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Passages Relating to Alienation in "The Birth-mark"

Criticial Commentary Relating to Alienation in "The Birth-mark"

Portrait of Nathaniel Hawthorne by Charles Osgood, 1840
Portrait of Nathaniel Hawthorne by Charles Osgood, 1840 (courtesy of Peabody Essex Museum, Salem, MA, Gift of Professor Richard C. Manning, Acc#121459)
 
  • Excerpt from Hawthorne and Women Engendering and Expanding the Hawthorne Tradition Ed. John Idol and Melinda M. Ponder (courtesy of University of Massachusetts Press) (Excerpt taken from the introduction to the bibliography)John Idol and Melinda Ponder clearly imply that it is Aylmer's discontent with his mortal bride, Georgiana, that leads to her demise.

  • Excerpt from Student Companion to Nathaniel Hawthorne by Melissa McFarland Pennell (courtesy of Greenwood Press) In showing that Hawthorne connects Aylmer to alchemy and sorcery, Melinda Pennell draws our attention to his overriding intellectual pride, one that leads him to believe he will someday penetrate the very secrets of life. This alienating pride, this fascination with potentially dark forces, suggests a connection between Aylmer and Old Mother Rigby, the artist-witch of "Feathertop."

  • Excerpt from Student Companion to Nathaniel Hawthorne by Melissa McFarland Pennell (courtesy of Greenwood Press) In this passage Melissa Pennell makes clear that Aylmer's obsession with perfection has driven him from the possibility of heartfelt sympathy with Georgiana, and probably with anyone else. Like many of Hawthorne's artist or intellectuals, Aylmer is alienated.

  • Excerpt from Student Companion to Nathaniel Hawthorne by Melissa McFarland Pennell (courtesy of Greenwood Press) Melinda Pennell's suggestive observations on the setting of "The Birth-mark" help the reader see that the world in which Aylmer is most comfortable is one lacking connection both to common domestic comforts and to the life-giving light of the sun, further evidence of his alienation.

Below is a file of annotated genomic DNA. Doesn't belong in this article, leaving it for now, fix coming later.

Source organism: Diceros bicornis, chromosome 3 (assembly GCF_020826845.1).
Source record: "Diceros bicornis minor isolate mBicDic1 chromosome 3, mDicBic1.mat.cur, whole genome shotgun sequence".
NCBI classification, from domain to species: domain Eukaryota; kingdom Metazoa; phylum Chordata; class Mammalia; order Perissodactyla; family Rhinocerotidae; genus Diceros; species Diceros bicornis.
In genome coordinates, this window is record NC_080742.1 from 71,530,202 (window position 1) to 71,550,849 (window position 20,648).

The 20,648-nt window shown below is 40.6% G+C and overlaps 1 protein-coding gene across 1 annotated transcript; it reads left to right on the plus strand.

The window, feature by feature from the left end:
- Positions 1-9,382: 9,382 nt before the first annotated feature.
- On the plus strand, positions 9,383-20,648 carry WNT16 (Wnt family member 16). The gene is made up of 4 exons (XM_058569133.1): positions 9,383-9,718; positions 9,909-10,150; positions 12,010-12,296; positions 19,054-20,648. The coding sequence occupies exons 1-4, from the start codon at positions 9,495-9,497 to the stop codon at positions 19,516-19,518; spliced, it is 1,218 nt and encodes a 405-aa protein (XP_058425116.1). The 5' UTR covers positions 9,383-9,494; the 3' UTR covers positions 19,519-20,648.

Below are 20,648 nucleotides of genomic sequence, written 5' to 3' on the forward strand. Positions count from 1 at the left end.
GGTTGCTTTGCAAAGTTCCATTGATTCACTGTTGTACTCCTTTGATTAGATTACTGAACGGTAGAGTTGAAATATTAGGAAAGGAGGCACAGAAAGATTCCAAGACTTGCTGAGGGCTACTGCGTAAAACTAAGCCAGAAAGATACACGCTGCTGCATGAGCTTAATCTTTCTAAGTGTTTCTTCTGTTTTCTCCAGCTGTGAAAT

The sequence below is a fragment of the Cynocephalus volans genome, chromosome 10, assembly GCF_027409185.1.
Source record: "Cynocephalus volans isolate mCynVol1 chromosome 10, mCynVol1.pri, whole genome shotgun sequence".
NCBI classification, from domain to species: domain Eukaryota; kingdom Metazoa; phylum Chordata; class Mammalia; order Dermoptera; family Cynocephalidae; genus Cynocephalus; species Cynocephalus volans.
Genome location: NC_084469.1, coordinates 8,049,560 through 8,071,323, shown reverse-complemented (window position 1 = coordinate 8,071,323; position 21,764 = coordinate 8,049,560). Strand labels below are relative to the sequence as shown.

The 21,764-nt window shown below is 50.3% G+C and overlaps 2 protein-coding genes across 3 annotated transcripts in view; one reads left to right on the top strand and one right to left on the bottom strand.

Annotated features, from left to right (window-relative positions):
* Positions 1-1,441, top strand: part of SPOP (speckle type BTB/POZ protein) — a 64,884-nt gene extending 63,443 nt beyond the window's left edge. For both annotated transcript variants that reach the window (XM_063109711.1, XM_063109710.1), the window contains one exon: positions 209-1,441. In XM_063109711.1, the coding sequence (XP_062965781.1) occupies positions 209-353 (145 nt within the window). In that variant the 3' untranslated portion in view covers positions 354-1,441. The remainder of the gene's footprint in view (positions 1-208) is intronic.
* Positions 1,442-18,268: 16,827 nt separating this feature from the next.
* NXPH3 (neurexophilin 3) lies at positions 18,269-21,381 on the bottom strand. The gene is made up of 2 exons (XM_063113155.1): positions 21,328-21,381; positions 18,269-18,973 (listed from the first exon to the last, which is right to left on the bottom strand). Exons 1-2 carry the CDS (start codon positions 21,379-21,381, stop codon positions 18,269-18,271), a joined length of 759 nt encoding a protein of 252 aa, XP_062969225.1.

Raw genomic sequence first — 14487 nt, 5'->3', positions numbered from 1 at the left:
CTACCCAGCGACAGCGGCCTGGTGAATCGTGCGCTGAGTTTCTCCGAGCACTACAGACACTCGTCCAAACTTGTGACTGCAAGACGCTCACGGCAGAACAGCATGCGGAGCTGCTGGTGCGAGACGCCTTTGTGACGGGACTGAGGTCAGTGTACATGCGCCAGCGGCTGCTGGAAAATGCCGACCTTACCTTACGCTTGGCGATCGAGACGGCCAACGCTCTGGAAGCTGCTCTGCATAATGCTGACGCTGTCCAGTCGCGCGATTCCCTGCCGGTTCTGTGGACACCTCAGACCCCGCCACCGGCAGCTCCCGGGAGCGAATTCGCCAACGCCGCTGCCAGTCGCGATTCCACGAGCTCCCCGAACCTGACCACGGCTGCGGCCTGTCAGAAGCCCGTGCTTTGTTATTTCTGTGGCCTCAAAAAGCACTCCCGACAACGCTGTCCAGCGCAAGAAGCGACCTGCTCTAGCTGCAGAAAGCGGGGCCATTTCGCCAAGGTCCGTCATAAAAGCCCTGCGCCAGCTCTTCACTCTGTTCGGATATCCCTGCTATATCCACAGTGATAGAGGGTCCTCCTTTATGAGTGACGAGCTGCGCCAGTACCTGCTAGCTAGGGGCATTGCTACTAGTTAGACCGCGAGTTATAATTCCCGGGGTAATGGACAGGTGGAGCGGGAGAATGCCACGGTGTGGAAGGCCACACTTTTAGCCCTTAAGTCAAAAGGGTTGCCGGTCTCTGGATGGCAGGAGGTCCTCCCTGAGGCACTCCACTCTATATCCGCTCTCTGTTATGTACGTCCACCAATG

• Excerpt from Hawthorne: A Life by Brenda Wineapple (courtesy of Knopf Press)
    Wineapple discusses the "deadly ambivalence about women and, more broadly, sexual bodies and fatherhood" that permeates the stories Hawthorne wrote in the years just after his marriage and in this excerpt asserts that one of those stories, "The Birth-mark," is, in a sense, "a fantasy of abortion" (pp.174-175).

  • Excerpt from "The Meanings of Hawthorne's Women," lecture delivered Dr. Richard Millington, Smith College. at The House of the Seven Gables Historic Site on September 8, 2000
    Dr. Millington points out that "The Birth-mark" is one of a number of Hawthorne's stories that presents male characters as rejecting "the invitation to full, complex, and human life offered by their female counterparts."

  • Excerpt from "Hawthorne and Melville," lecture delivered by Dr. David Kesterson, University of North Texas, at the Phillips Library, the Peabody Essex Museum on September 23, 2000 (courtesy of the author) In this excerpt Dr. Kesterson discusses the links between Melville's Billy Budd and Hawthorne's story "The Birth-mark."

    Full text of "The Birth-mark"



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